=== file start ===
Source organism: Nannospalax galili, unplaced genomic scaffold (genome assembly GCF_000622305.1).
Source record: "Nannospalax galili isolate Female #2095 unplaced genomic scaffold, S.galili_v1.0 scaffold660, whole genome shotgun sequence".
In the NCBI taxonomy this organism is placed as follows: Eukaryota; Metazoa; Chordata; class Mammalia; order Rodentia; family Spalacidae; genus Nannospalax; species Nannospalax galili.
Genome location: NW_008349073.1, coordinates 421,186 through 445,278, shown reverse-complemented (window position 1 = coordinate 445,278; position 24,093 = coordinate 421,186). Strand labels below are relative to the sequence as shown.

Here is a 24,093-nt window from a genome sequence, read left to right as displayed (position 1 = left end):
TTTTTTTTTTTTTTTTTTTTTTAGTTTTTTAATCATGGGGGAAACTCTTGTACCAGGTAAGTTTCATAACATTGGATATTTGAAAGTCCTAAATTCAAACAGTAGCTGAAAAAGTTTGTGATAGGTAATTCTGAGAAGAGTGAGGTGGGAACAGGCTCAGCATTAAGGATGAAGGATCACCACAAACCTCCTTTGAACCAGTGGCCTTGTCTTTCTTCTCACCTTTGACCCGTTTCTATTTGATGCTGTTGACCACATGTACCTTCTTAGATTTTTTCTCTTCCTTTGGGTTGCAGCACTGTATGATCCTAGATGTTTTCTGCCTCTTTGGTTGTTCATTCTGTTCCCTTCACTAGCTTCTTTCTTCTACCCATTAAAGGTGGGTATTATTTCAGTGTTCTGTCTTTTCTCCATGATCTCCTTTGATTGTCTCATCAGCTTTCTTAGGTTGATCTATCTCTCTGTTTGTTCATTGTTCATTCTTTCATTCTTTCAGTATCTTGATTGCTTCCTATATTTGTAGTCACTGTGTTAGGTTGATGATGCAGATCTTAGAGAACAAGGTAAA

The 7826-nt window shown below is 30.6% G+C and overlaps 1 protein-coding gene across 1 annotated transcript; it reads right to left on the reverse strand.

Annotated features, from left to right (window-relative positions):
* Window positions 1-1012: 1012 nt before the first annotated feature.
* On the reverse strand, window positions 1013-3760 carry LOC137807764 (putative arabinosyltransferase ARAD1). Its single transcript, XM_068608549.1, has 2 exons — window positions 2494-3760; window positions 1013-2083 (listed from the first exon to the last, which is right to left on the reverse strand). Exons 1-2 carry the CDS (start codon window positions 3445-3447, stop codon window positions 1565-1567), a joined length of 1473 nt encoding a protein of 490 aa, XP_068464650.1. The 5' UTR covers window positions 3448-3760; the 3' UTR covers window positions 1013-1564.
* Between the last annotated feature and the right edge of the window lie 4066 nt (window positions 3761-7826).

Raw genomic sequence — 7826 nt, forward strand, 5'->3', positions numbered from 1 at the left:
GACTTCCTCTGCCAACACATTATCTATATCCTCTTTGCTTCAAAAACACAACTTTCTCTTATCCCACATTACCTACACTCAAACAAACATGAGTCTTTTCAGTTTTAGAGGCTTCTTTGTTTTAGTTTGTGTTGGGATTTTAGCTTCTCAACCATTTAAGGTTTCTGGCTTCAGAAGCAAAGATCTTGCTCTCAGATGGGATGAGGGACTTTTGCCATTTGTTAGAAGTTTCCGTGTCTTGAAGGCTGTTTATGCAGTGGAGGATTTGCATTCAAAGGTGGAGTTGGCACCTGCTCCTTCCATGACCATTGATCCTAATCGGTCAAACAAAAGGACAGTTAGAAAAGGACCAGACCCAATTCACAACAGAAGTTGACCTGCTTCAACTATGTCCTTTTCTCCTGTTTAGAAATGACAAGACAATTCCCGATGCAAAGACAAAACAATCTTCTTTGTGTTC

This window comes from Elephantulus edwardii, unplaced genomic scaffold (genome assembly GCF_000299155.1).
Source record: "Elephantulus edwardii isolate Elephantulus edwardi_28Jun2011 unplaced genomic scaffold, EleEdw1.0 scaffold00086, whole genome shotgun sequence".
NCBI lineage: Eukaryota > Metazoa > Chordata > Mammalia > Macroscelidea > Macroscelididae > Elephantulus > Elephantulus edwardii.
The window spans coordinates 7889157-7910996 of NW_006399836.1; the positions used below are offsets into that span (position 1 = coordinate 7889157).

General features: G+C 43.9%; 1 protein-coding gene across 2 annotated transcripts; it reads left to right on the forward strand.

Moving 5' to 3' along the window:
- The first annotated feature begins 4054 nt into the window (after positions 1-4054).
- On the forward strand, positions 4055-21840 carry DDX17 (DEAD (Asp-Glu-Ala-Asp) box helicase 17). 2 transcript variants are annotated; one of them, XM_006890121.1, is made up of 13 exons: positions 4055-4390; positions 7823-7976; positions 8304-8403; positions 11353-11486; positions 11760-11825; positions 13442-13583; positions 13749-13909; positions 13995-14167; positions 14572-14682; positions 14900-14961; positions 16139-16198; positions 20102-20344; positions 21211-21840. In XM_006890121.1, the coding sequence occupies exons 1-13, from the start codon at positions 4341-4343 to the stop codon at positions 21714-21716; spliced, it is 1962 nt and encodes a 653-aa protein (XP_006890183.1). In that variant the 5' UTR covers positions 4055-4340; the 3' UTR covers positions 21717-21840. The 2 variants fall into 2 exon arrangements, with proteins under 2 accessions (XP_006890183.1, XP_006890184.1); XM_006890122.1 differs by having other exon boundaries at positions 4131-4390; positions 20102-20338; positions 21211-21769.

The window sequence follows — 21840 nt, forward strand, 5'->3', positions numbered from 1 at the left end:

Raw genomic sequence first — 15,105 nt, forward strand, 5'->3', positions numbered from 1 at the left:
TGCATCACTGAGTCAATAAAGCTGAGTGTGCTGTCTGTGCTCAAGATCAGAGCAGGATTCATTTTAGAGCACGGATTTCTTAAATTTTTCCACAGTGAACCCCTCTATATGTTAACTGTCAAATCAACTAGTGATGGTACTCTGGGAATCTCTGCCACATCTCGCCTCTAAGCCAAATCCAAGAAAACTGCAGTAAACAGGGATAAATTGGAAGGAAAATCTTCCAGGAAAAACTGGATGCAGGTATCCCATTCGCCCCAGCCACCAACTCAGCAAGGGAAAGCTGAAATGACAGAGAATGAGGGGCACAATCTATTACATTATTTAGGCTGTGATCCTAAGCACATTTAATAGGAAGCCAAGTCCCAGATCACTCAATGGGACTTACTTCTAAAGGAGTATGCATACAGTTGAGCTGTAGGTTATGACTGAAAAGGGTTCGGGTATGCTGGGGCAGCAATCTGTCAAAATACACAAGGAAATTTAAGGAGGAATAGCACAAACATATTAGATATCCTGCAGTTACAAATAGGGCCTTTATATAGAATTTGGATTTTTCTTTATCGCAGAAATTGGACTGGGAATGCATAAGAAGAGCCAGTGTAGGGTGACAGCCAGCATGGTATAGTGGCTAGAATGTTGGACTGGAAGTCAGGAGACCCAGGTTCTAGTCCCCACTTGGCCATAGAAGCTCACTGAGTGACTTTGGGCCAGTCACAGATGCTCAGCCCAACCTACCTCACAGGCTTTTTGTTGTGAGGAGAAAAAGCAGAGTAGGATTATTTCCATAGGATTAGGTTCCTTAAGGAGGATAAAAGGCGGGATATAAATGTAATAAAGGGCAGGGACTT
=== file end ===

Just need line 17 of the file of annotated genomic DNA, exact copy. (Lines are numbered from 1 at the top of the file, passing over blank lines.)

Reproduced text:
The window spans coordinates 7889157-7910996 of NW_006399836.1; the positions used below are offsets into that span (position 1 = coordinate 7889157).